The Horseman

A woman answered his phone. She had an official voice. “Oh my God," she said. "Nobody's told you, have they?”

I was sixteen the first time I visited his farm. He came riding up the valley hillside like something out of a movie. He looked like John Wayne, only shorter, with white hair.

At the time, I was a lonely kid who wanted to learn to ride. We became friends. I shared my first adulthood beer with him. There’s a difference between childhood beer and adulthood beer. You guzzle one, sip the other.

Or maybe it’s the other way around.

We sat on the back of his truck. He popped the bottle-cap using his belt buckle. It was marvelous. I’ve attempted this trick at least a million times. Once, I even cut my hand trying. Ten stitches later, I still can’t do it.

“You know,” he said, one day while overlooking the valley. “I’d rather die than live in the city.”

Me too.

And that’s why I spent so much time on his farm. I helped him plant pecan trees. I cleaned stalls, cut grass, roofed his shed, painted his barn. He tried to pay me. I didn’t want money. I had no father; his son was a meth-addict.

Yesterday, I drove past a place that reminded me of his. I caught the afternoon sun lowering over the Alabamian trees.

I had to pull over just to watch for a while.

I dialed his number. It’s been a long time since I’ve called. Four years, maybe. I haven’t seen him since his wife’s funeral—when I waited in line to shake his hand. That day, he told me, “You look ridiculous in that necktie.”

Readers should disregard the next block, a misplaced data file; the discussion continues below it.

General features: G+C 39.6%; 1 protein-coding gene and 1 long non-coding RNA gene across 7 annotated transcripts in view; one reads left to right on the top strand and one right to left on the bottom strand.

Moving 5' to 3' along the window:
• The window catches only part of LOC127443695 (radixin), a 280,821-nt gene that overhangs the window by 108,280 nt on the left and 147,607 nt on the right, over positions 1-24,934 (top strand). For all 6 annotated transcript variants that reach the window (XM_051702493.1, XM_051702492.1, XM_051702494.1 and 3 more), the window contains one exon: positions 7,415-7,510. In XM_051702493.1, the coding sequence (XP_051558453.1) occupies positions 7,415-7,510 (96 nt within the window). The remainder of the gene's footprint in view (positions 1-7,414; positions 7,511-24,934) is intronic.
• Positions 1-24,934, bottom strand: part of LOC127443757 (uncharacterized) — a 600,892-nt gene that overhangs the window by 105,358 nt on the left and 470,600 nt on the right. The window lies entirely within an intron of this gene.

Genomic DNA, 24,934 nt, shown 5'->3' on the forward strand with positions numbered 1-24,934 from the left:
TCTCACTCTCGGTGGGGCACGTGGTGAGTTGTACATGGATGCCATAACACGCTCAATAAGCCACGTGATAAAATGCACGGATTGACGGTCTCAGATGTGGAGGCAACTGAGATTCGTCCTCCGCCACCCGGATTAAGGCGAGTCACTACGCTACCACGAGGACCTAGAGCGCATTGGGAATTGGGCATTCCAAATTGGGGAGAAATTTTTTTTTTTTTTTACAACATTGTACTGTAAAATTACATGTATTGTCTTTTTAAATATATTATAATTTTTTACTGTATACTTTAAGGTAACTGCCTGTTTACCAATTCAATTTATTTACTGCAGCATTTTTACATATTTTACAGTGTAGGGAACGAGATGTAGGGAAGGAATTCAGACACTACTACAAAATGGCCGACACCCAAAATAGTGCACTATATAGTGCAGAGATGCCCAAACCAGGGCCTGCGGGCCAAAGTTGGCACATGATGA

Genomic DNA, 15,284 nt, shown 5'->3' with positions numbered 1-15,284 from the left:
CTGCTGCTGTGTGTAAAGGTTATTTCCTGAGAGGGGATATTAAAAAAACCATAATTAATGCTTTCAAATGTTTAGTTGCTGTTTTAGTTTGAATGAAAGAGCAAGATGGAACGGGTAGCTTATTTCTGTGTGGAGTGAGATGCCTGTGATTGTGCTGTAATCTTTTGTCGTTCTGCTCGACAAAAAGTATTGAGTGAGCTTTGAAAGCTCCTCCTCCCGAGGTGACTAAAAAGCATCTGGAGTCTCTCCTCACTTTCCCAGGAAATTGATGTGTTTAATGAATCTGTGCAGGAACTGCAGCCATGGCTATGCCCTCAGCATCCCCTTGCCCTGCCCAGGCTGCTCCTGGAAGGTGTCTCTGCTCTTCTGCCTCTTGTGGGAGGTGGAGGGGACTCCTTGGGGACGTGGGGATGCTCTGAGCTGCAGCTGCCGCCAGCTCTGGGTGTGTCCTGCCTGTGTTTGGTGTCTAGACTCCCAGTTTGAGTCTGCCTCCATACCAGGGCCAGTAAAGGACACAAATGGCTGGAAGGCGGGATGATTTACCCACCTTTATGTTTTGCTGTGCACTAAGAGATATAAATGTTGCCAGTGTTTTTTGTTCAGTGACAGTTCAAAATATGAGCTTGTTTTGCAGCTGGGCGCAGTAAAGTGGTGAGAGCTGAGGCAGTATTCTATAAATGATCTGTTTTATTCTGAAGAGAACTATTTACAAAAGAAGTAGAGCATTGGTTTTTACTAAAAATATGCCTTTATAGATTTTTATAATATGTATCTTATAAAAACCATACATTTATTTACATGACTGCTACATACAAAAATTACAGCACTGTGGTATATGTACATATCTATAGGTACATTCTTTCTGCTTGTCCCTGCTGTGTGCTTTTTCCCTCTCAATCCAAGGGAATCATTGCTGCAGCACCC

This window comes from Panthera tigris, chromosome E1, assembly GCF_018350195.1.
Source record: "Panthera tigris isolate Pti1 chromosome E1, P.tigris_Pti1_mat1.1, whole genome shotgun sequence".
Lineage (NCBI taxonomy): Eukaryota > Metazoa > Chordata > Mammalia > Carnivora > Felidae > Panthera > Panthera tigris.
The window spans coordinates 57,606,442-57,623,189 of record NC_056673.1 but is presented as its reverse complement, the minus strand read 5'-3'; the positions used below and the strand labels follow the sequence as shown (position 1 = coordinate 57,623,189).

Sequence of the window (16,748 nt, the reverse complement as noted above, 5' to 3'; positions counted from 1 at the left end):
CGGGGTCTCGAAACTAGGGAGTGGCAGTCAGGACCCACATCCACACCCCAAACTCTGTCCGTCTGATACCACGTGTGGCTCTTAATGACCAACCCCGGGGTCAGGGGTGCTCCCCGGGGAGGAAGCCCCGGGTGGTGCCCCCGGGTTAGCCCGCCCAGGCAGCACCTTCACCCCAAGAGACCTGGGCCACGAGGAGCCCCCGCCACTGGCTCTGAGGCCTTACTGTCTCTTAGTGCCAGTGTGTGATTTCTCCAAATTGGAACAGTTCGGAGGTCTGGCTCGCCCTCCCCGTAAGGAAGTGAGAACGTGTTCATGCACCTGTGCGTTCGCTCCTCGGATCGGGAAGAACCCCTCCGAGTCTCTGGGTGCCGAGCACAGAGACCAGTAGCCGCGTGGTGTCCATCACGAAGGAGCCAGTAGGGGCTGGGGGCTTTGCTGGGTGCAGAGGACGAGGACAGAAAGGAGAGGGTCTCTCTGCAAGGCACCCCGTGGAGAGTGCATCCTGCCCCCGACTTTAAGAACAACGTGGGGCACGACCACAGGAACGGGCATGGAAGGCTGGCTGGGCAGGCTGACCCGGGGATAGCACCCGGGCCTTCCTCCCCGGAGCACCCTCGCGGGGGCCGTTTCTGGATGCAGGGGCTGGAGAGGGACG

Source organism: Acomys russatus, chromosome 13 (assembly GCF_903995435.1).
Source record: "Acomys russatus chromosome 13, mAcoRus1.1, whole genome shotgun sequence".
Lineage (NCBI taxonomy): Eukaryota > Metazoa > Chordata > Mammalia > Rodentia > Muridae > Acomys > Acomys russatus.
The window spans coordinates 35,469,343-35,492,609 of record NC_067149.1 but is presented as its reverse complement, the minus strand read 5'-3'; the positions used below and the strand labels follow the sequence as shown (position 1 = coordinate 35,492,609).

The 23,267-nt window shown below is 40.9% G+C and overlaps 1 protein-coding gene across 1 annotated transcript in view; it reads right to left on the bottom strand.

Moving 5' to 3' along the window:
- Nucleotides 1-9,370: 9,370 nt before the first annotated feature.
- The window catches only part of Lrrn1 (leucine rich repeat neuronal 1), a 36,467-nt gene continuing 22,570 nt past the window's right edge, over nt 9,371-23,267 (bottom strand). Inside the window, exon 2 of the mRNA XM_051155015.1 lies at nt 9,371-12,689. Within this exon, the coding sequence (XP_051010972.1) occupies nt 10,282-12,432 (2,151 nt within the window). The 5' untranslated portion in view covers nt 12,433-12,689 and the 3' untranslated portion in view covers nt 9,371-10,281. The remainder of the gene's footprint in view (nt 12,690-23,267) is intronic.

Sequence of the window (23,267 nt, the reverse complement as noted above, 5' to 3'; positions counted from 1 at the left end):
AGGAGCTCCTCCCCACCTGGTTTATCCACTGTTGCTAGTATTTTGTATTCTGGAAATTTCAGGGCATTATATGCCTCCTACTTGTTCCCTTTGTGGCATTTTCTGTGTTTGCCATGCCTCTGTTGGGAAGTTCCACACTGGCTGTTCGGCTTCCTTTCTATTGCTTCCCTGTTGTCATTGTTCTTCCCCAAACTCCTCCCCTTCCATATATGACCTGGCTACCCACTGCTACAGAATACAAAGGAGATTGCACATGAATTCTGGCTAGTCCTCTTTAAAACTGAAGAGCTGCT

“Look who’s talking,” I said.

Then he ruined my shirt with his tears and snot.

A woman answered his phone. She had an official voice. “Oh my God,” she said. “Nobody’s told you, have they?”

Apparently not.

“I’m his nurse, sweetie…”

The phone felt like it weighed ten pounds.

While she talked, I watched the sun settle. I remembered riding an American Quarter Horse named, Brownie, behind his horse, Girl Scout. I remember feeling—even if only for a minute—like someone cared about me the way a father might.

“You can come and see him,” the woman on the phone said. “But he’s not gonna be the man you knew. The Alzheimer’s makes him forget his own name, he’s lost a lotta weight, can’t even hold his bladder.”

Then she asked how I met him. I told her what I just told you.

She laughed, and said, “They say he was quite a man when he was younger.”

He was, ma’am.

And you should’ve seen him open beer bottles.

1 comment

  1. Maureen - August 13, 2016 9:17 pm

    Sadly it comes to us all… Enjoyed your story


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